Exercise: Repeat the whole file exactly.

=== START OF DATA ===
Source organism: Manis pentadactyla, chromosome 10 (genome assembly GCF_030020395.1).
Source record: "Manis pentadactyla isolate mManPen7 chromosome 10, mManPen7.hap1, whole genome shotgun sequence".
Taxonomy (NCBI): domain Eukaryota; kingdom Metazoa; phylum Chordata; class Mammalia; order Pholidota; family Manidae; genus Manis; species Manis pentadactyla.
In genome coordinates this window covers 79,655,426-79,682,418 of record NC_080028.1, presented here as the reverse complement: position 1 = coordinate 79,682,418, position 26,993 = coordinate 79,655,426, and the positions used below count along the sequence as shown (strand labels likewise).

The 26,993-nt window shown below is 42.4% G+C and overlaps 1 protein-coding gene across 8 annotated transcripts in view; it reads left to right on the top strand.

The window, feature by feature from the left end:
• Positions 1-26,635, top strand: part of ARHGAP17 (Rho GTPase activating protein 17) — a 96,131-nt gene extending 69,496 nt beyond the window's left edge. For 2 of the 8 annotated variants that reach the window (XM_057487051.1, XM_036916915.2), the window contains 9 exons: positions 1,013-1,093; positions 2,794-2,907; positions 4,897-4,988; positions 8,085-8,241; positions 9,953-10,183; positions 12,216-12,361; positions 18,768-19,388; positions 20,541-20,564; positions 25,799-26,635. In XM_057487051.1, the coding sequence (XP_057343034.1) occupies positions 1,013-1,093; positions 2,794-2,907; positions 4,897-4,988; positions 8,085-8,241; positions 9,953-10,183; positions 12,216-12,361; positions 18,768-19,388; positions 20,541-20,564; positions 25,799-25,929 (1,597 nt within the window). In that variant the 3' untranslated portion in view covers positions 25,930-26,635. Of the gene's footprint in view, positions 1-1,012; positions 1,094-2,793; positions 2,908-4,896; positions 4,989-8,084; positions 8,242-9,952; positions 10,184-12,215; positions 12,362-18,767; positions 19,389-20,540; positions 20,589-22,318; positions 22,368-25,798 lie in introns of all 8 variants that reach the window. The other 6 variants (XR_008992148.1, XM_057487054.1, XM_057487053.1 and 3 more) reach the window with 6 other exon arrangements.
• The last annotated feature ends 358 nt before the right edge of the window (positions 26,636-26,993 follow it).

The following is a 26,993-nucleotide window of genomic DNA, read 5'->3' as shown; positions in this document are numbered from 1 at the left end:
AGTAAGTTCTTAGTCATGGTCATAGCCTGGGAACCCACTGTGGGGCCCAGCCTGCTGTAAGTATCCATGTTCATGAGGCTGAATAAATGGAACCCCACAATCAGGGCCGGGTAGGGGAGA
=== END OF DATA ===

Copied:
Source organism: Manis pentadactyla, chromosome 10 (genome assembly GCF_030020395.1).
Source record: "Manis pentadactyla isolate mManPen7 chromosome 10, mManPen7.hap1, whole genome shotgun sequence".
Taxonomy (NCBI): domain Eukaryota; kingdom Metazoa; phylum Chordata; class Mammalia; order Pholidota; family Manidae; genus Manis; species Manis pentadactyla.
In genome coordinates this window covers 79,655,426-79,682,418 of record NC_080028.1, presented here as the reverse complement: position 1 = coordinate 79,682,418, position 26,993 = coordinate 79,655,426, and the positions used below count along the sequence as shown (strand labels likewise).

The 26,993-nt window shown below is 42.4% G+C and overlaps 1 protein-coding gene across 8 annotated transcripts in view; it reads left to right on the top strand.

The window, feature by feature from the left end:
• Positions 1-26,635, top strand: part of ARHGAP17 (Rho GTPase activating protein 17) — a 96,131-nt gene extending 69,496 nt beyond the window's left edge. For 2 of the 8 annotated variants that reach the window (XM_057487051.1, XM_036916915.2), the window contains 9 exons: positions 1,013-1,093; positions 2,794-2,907; positions 4,897-4,988; positions 8,085-8,241; positions 9,953-10,183; positions 12,216-12,361; positions 18,768-19,388; positions 20,541-20,564; positions 25,799-26,635. In XM_057487051.1, the coding sequence (XP_057343034.1) occupies positions 1,013-1,093; positions 2,794-2,907; positions 4,897-4,988; positions 8,085-8,241; positions 9,953-10,183; positions 12,216-12,361; positions 18,768-19,388; positions 20,541-20,564; positions 25,799-25,929 (1,597 nt within the window). In that variant the 3' untranslated portion in view covers positions 25,930-26,635. Of the gene's footprint in view, positions 1-1,012; positions 1,094-2,793; positions 2,908-4,896; positions 4,989-8,084; positions 8,242-9,952; positions 10,184-12,215; positions 12,362-18,767; positions 19,389-20,540; positions 20,589-22,318; positions 22,368-25,798 lie in introns of all 8 variants that reach the window. The other 6 variants (XR_008992148.1, XM_057487054.1, XM_057487053.1 and 3 more) reach the window with 6 other exon arrangements.
• The last annotated feature ends 358 nt before the right edge of the window (positions 26,636-26,993 follow it).

The following is a 26,993-nucleotide window of genomic DNA, read 5'->3' as shown; positions in this document are numbered from 1 at the left end:
AGTAAGTTCTTAGTCATGGTCATAGCCTGGGAACCCACTGTGGGGCCCAGCCTGCTGTAAGTATCCATGTTCATGAGGCTGAATAAATGGAACCCCACAATCAGGGCCGGGTAGGGGAGA